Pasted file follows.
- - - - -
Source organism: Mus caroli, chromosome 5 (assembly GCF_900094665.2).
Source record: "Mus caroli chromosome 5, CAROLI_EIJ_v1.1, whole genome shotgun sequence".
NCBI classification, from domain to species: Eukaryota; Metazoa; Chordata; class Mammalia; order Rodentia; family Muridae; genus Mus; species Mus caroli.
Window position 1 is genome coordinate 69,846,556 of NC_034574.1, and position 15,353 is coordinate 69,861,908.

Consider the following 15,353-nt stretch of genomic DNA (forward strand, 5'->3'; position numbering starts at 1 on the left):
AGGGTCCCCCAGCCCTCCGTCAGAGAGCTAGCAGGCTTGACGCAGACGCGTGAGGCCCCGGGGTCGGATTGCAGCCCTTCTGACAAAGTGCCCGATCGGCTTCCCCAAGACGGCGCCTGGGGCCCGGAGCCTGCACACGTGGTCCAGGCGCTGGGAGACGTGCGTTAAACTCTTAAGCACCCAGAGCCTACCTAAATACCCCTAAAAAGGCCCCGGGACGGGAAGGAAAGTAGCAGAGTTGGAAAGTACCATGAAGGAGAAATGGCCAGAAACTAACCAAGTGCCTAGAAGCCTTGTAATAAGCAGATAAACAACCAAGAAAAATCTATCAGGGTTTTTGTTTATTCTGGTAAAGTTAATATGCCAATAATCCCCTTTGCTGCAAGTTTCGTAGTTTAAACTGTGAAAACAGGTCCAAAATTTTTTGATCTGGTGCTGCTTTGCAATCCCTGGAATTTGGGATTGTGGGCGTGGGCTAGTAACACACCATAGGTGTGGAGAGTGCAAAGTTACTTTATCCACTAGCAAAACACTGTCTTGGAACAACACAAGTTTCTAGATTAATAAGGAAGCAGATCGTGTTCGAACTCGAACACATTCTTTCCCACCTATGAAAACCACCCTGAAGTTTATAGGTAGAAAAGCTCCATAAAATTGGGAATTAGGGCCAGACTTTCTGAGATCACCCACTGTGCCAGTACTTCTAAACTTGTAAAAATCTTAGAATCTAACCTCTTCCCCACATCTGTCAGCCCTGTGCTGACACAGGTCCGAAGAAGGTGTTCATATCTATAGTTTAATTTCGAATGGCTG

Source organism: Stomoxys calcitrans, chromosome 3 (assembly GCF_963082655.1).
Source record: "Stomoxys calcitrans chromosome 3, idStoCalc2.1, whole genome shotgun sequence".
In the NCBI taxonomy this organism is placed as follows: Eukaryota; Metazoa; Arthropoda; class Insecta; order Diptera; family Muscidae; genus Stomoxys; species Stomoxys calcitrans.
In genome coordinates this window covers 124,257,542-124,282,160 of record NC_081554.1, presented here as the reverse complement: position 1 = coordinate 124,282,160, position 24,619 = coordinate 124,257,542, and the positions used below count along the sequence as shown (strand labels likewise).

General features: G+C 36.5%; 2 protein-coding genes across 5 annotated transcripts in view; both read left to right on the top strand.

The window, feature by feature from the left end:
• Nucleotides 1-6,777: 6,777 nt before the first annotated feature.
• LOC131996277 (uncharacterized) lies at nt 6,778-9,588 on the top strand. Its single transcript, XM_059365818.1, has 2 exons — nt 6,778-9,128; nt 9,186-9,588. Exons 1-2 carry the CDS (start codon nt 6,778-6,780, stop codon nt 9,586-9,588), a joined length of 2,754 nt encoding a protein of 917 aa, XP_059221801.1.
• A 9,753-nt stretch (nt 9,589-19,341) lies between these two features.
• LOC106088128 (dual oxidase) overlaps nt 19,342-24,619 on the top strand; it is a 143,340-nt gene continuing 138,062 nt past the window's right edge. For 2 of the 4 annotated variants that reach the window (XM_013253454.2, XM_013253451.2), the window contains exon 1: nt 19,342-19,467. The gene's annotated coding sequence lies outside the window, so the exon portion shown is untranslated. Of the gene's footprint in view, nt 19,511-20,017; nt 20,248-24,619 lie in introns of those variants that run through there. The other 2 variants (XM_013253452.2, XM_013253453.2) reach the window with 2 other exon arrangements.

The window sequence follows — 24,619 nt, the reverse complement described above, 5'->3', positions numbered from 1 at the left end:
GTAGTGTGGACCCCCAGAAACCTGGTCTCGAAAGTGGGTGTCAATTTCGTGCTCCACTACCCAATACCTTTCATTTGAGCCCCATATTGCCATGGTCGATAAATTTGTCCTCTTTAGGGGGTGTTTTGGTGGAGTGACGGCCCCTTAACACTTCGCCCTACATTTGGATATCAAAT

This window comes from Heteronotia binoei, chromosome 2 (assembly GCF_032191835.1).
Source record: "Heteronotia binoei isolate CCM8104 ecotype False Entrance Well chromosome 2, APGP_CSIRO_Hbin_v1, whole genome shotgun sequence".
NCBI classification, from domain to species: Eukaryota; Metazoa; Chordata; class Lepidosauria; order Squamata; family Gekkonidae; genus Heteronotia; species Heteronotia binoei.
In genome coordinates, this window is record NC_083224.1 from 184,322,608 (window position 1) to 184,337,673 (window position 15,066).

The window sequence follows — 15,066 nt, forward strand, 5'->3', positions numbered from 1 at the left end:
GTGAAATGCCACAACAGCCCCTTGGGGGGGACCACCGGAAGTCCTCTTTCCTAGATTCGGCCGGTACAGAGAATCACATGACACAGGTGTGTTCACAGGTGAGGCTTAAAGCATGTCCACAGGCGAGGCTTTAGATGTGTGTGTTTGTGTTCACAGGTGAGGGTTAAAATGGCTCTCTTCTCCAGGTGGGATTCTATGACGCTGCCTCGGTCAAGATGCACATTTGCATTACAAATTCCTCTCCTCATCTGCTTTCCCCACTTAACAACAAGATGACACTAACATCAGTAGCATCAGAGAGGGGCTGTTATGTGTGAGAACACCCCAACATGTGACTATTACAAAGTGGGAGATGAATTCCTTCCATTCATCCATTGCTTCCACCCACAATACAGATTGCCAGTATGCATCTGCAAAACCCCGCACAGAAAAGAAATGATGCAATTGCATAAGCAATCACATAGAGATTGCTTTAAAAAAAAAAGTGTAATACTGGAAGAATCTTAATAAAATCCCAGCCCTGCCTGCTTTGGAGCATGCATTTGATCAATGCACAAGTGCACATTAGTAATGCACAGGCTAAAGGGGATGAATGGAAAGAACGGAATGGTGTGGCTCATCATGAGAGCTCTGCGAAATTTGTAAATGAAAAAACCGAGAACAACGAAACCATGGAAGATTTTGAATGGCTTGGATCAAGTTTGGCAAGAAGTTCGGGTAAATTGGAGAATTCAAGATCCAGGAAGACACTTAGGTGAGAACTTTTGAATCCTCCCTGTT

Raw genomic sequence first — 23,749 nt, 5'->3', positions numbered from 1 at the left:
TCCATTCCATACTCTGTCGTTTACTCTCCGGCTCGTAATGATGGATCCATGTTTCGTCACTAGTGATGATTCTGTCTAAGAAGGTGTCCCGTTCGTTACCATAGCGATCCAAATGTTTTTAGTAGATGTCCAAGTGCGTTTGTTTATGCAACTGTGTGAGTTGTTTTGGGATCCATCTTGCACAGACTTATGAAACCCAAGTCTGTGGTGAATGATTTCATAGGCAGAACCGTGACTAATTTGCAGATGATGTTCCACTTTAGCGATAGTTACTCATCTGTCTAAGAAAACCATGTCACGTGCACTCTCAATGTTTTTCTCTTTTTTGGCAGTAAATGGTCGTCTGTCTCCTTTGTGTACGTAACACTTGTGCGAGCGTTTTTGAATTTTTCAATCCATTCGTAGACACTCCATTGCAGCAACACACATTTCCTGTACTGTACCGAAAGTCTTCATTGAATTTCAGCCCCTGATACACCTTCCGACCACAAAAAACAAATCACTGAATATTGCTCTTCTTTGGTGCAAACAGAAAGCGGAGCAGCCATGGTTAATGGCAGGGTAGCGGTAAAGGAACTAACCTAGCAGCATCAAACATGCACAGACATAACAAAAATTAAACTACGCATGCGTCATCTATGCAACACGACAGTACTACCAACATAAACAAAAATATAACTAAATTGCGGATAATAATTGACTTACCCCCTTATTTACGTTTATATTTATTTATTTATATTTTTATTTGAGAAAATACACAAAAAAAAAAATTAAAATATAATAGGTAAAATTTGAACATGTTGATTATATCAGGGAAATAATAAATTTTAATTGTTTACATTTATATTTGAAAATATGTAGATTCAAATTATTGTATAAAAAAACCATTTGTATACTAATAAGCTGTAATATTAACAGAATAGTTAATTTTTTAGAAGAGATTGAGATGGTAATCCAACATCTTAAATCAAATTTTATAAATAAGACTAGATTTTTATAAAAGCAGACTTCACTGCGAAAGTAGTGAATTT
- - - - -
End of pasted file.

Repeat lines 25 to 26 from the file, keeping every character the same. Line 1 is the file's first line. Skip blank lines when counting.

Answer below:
Raw genomic sequence first — 23,749 nt, 5'->3', positions numbered from 1 at the left:
TCCATTCCATACTCTGTCGTTTACTCTCCGGCTCGTAATGATGGATCCATGTTTCGTCACTAGTGATGATTCTGTCTAAGAAGGTGTCCCGTTCGTTACCATAGCGATCCAAATGTTTTTAGTAGATGTCCAAGTGCGTTTGTTTATGCAACTGTGTGAGTTGTTTTGGGATCCATCTTGCACAGACTTATGAAACCCAAGTCTGTGGTGAATGATTTCATAGGCAGAACCGTGACTAATTTGCAGATGATGTTCCACTTTAGCGATAGTTACTCATCTGTCTAAGAAAACCATGTCACGTGCACTCTCAATGTTTTTCTCTTTTTTGGCAGTAAATGGTCGTCTGTCTCCTTTGTGTACGTAACACTTGTGCGAGCGTTTTTGAATTTTTCAATCCATTCGTAGACACTCCATTGCAGCAACACACATTTCCTGTACTGTACCGAAAGTCTTCATTGAATTTCAGCCCCTGATACACCTTCCGACCACAAAAAACAAATCACTGAATATTGCTCTTCTTTGGTGCAAACAGAAAGCGGAGCAGCCATGGTTAATGGCAGGGTAGCGGTAAAGGAACTAACCTAGCAGCATCAAACATGCACAGACATAACAAAAATTAAACTACGCATGCGTCATCTATGCAACACGACAGTACTACCAACATAAACAAAAATATAACTAAATTGCGGATAATAATTGACTTACCCCCTTATTTACGTTTATATTTATTTATTTATATTTTTATTTGAGAAAATACACAAAAAAAAAAATTAAAATATAATAGGTAAAATTTGAACATGTTGATTATATCAGGGAAATAATAAATTTTAATTGTTTACATTTATATTTGAAAATATGTAGATTCAAATTATTGTATAAAAAAACCATTTGTATACTAATAAGCTGTAATATTAACAGAATAGTTAATTTTTTAGAAGAGATTGAGATGGTAATCCAACATCTTAAATCAAATTTTATAAATAAGACTAGATTTTTATAAAAGCAGACTTCACTGCGAAAGTAGTGAATTT